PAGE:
- The Washington Times - Saturday, December 29, 2001

As this strange and suddenly unpleasant year draws to a close, it's time for our annual review. What began in some ways as a ho-hum opening of the 21st century was suddenly transformed into chaos and horror on September 11.
Musicians have been sorting out what artistic freedom really means in the United States in the aftermath of the attacks, fomented by those who would banish such freedom. Shortly after September 11, the national anthem or a John Philip Sousa march suddenly would appear on the program in concert halls from Washington to Daytona Beach, Fla. where I vacationed in November and attended a concert during which the Moscow State Symphony launched into an encore of "The Stars and Stripes Forever" to thunderous, rhythmic applause. It will be interesting to see if this newfound sense of national pride wends its way into musical programming with more attention paid to American composers
The availability of Washington-area venues devoted to serious music expanded during the past year with the opening of performing arts centers at the University of Maryland and the Northern Virginia Community College's Alexandria campus. Both the Clarice Smith Performing Arts Center in College Park and the Rachel M. Schlesinger Concert Hall and Arts Center are fine performance spaces.
The Clarice Smith Center officials had an early scare when a tornado ripped through the campus Sept. 24, but the performing arts complex was largely spared. Its dedication gala went ahead a few days later.

At the Kennedy Center, National Symphony Orchestra Music Director Leonard Slatkin offered a surprisingly full house one of the sonic adventures of the 20th century in April Olivier Messiaen's gigantic "Turangalila Symphony." Although Messiaen composed the piece in 1947-48 and it premiered in the United States in 1949, this was the first chance Washington audiences had to hear the masterwork, an extravagant but largely tonal celebration of life and love.
Maestro Slatkin readily acknowledged that the 10-movement work is "not really a symphony." Instead, he described it as "a little like Debussy and Ravel crammed together and on very serious steroids."
Such a performance is, sadly, a rare event. The symphony requires the deployment of a huge orchestra in addition to a pianist of uncommon athleticism who is willing to play for nearly 80 minutes without a beautiful romantic cadenza. It also needs a virtuoso on the "ondes Martenot" the French keyboard version of the theremin, a weird electronic instrument most frequently heard in the soundtracks of 1950s outer space movies such as "The Day the Earth Stood Still."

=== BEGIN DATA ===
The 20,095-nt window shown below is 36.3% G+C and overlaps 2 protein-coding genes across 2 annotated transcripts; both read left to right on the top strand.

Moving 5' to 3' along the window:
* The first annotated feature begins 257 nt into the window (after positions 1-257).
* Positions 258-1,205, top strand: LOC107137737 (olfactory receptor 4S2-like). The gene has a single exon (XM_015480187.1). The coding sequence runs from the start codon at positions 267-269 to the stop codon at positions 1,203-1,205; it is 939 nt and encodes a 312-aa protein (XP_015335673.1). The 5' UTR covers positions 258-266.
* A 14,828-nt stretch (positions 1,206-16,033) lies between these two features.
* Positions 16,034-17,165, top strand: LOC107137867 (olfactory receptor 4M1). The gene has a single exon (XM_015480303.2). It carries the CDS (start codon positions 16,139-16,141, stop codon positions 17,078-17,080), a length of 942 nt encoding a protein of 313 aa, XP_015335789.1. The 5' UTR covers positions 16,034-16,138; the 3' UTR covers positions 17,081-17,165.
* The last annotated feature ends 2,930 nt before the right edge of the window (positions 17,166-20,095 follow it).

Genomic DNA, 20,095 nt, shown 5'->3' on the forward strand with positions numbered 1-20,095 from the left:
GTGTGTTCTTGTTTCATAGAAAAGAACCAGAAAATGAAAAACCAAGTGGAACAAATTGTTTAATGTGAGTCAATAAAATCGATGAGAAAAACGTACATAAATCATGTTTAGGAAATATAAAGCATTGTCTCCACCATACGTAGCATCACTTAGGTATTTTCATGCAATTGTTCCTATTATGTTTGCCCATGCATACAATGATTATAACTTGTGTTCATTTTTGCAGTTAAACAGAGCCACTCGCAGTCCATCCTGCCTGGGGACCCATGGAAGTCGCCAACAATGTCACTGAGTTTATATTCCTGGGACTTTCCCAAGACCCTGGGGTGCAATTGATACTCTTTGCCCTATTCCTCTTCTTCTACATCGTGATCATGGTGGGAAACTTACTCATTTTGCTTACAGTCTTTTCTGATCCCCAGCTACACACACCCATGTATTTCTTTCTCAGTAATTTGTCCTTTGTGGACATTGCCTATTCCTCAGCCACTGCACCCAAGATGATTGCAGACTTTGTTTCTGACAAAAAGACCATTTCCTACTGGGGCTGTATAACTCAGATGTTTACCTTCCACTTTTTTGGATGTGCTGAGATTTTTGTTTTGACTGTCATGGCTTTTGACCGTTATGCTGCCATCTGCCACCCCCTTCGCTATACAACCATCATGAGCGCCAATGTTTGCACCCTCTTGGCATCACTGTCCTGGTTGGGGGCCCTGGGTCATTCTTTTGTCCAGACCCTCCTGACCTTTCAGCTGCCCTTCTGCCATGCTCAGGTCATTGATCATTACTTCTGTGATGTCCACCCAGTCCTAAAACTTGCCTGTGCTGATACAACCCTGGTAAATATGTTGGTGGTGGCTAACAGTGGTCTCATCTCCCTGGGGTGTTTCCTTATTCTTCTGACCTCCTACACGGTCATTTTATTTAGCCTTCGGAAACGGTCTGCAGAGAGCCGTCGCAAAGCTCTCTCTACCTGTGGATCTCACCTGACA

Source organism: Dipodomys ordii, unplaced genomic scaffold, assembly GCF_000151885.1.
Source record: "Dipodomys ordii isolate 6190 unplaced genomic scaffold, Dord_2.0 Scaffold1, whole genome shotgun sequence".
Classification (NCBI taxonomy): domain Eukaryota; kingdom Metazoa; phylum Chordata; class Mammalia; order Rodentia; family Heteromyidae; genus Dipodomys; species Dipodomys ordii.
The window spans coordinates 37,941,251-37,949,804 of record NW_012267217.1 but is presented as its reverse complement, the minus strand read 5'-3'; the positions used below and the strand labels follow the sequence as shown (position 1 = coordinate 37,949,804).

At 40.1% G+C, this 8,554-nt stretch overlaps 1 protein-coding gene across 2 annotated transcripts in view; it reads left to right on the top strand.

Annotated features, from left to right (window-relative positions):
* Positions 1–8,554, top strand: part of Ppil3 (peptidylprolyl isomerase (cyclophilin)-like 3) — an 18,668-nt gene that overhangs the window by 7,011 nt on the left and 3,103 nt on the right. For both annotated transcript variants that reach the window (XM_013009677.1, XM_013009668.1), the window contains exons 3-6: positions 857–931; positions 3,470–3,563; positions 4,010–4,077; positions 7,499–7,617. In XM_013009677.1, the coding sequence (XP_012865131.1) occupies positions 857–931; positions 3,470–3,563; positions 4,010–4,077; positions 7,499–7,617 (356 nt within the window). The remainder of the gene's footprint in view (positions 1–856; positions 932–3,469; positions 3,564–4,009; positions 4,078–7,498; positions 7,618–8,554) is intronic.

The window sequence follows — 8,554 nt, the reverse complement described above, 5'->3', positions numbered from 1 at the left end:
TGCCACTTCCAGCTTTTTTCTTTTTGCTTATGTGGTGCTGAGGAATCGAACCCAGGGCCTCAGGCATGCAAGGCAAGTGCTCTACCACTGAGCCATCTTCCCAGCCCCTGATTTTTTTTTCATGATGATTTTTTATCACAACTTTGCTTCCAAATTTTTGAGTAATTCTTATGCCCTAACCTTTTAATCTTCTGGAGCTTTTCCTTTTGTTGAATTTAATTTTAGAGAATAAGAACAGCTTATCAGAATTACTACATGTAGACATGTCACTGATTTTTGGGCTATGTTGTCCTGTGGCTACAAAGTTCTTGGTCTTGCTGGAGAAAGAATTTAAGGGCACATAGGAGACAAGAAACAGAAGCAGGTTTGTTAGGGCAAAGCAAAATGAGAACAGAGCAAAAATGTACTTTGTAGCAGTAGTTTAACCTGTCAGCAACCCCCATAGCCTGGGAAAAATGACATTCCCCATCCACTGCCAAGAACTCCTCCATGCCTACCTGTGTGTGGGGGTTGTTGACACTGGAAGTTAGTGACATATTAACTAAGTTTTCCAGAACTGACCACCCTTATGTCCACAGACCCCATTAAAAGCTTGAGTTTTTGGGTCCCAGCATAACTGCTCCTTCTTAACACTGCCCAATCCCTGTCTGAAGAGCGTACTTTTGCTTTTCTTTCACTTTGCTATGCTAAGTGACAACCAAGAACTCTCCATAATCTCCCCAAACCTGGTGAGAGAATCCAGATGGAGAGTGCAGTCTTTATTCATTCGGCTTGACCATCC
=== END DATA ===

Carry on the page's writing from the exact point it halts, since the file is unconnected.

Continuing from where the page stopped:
Actually, the NSO was loaded with presents for adventurous concertgoers last spring. In addition to the Messiaen, it also performed Charles Ives' rarely heard Fourth Symphony and Benjamin Britten's magnificent "War Requiem." The Ives is a kaleidoscope of American sounds, shot through with popular band, college and folk tunes washed over by other orchestral textures. It is eccentric, difficult and unusual, but Mr. Slatkin's nuanced approach brought out the subtleties of the work.
The orchestra's presentation of Britten's "War Requiem" also was good to hear, although less successful. The work is certainly the greatest choral masterpiece to have emerged in the 20th century. However, perhaps worn out by its exertions for the Messiaen and the Ives, the NSO performed occasionally on the flaccid side in the requiem.
Musical modernism continued in the fall with the arrival of "More Drums Along the Potomac," an NSO festival featuring Scottish percussionist Evelyn Glennie. Miss Glennie was at the peak of her entertaining powers for the festival, drawing quite a few of the younger listeners the NSO craves, but, surprisingly, also pulling in plenty of thrill-seeking old-timers.
The NSO lost its president and chief operating officer in September when Robert Jones resigned. Mr. Jones, in his job since February 1998, simultaneously served as vice president of music for the Kennedy Center. Michael Kaiser, the new president of the Kennedy Center, announced he would take over Mr. Jones' duties and administer the orchestra.

At the Washington Opera, the fall stanza proved more impressive than the spring offerings. The company mounted a nicely done but worn-out production of Gian Carlo Menotti's "The Consul" in January and the umpteenth area performance of Wolfgang Amadeus Mozart's "The Marriage of Figaro" in March. This production was delightful in the singing but a bit repellent in its verismo approach to Mozart's comedy. The company followed with an equally dark interpretation of "Cosi Fan Tutte" in the fall. Although we all love Mozart, the company would do us a favor by giving us a rest from his music for a while.